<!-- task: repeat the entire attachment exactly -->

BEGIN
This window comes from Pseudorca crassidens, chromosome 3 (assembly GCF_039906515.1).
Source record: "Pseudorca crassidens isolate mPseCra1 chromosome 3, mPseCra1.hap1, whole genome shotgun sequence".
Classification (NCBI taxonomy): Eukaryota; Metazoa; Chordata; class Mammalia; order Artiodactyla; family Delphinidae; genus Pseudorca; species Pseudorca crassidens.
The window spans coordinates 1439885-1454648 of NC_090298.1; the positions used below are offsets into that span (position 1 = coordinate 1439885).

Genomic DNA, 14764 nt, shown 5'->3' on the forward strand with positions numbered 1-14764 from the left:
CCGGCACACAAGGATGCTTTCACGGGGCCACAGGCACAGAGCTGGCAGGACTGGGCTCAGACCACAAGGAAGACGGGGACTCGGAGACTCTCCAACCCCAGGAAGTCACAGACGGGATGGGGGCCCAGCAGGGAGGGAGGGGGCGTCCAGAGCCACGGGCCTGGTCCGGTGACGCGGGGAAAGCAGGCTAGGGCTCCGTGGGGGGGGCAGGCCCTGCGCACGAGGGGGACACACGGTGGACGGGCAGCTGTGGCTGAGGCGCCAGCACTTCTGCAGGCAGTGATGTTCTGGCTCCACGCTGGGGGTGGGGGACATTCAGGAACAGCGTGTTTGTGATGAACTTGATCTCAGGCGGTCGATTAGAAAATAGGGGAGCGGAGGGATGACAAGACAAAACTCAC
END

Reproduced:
This window comes from Pseudorca crassidens, chromosome 3 (assembly GCF_039906515.1).
Source record: "Pseudorca crassidens isolate mPseCra1 chromosome 3, mPseCra1.hap1, whole genome shotgun sequence".
Classification (NCBI taxonomy): Eukaryota; Metazoa; Chordata; class Mammalia; order Artiodactyla; family Delphinidae; genus Pseudorca; species Pseudorca crassidens.
The window spans coordinates 1439885-1454648 of NC_090298.1; the positions used below are offsets into that span (position 1 = coordinate 1439885).

Genomic DNA, 14764 nt, shown 5'->3' on the forward strand with positions numbered 1-14764 from the left:
CCGGCACACAAGGATGCTTTCACGGGGCCACAGGCACAGAGCTGGCAGGACTGGGCTCAGACCACAAGGAAGACGGGGACTCGGAGACTCTCCAACCCCAGGAAGTCACAGACGGGATGGGGGCCCAGCAGGGAGGGAGGGGGCGTCCAGAGCCACGGGCCTGGTCCGGTGACGCGGGGAAAGCAGGCTAGGGCTCCGTGGGGGGGGCAGGCCCTGCGCACGAGGGGGACACACGGTGGACGGGCAGCTGTGGCTGAGGCGCCAGCACTTCTGCAGGCAGTGATGTTCTGGCTCCACGCTGGGGGTGGGGGACATTCAGGAACAGCGTGTTTGTGATGAACTTGATCTCAGGCGGTCGATTAGAAAATAGGGGAGCGGAGGGATGACAAGACAAAACTCAC